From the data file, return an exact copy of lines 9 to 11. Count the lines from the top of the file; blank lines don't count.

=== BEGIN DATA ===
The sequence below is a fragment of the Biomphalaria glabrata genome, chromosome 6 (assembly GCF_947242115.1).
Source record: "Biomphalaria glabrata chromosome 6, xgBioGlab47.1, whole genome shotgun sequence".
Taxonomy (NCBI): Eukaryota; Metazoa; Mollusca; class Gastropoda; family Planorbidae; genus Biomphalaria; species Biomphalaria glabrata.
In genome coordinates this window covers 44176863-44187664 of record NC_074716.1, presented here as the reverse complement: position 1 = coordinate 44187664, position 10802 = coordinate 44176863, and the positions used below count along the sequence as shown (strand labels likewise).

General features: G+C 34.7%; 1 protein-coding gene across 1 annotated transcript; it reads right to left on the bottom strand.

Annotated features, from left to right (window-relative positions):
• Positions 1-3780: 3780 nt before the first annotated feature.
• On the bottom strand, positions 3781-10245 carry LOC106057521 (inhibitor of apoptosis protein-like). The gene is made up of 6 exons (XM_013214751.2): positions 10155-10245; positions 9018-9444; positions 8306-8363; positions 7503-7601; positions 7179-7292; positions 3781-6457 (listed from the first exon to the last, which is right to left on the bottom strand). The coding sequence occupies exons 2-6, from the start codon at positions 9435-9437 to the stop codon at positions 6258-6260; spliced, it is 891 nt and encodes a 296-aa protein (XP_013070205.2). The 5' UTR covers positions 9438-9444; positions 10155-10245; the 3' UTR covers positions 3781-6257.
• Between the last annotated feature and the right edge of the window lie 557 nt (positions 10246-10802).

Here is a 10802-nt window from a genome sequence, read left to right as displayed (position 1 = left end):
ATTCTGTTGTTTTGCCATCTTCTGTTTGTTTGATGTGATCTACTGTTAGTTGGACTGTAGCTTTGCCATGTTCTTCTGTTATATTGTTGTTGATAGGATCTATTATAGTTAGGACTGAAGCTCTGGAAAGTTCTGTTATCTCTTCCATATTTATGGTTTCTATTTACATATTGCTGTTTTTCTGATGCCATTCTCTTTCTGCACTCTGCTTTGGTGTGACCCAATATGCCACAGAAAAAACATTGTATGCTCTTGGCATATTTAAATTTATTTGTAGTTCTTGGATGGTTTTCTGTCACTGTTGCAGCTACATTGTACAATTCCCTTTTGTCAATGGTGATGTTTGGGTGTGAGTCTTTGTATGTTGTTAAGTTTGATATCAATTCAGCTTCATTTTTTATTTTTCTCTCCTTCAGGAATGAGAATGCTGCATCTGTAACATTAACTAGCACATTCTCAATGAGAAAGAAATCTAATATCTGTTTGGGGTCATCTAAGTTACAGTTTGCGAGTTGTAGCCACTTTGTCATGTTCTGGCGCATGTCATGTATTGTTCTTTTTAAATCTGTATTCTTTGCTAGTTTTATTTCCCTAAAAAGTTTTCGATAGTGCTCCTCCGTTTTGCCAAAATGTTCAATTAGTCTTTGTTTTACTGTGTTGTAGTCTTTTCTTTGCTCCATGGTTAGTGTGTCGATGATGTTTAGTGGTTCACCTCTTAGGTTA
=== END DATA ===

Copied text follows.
• Between the last annotated feature and the right edge of the window lie 557 nt (positions 10246-10802).

Here is a 10802-nt window from a genome sequence, read left to right as displayed (position 1 = left end):
ATTCTGTTGTTTTGCCATCTTCTGTTTGTTTGATGTGATCTACTGTTAGTTGGACTGTAGCTTTGCCATGTTCTTCTGTTATATTGTTGTTGATAGGATCTATTATAGTTAGGACTGAAGCTCTGGAAAGTTCTGTTATCTCTTCCATATTTATGGTTTCTATTTACATATTGCTGTTTTTCTGATGCCATTCTCTTTCTGCACTCTGCTTTGGTGTGACCCAATATGCCACAGAAAAAACATTGTATGCTCTTGGCATATTTAAATTTATTTGTAGTTCTTGGATGGTTTTCTGTCACTGTTGCAGCTACATTGTACAATTCCCTTTTGTCAATGGTGATGTTTGGGTGTGAGTCTTTGTATGTTGTTAAGTTTGATATCAATTCAGCTTCATTTTTTATTTTTCTCTCCTTCAGGAATGAGAATGCTGCATCTGTAACATTAACTAGCACATTCTCAATGAGAAAGAAATCTAATATCTGTTTGGGGTCATCTAAGTTACAGTTTGCGAGTTGTAGCCACTTTGTCATGTTCTGGCGCATGTCATGTATTGTTCTTTTTAAATCTGTATTCTTTGCTAGTTTTATTTCCCTAAAAAGTTTTCGATAGTGCTCCTCCGTTTTGCCAAAATGTTCAATTAGTCTTTGTTTTACTGTGTTGTAGTCTTTTCTTTGCTCCATGGTTAGTGTGTCGATGATGTTTAGTGGTTCACCTCTTAGGTTA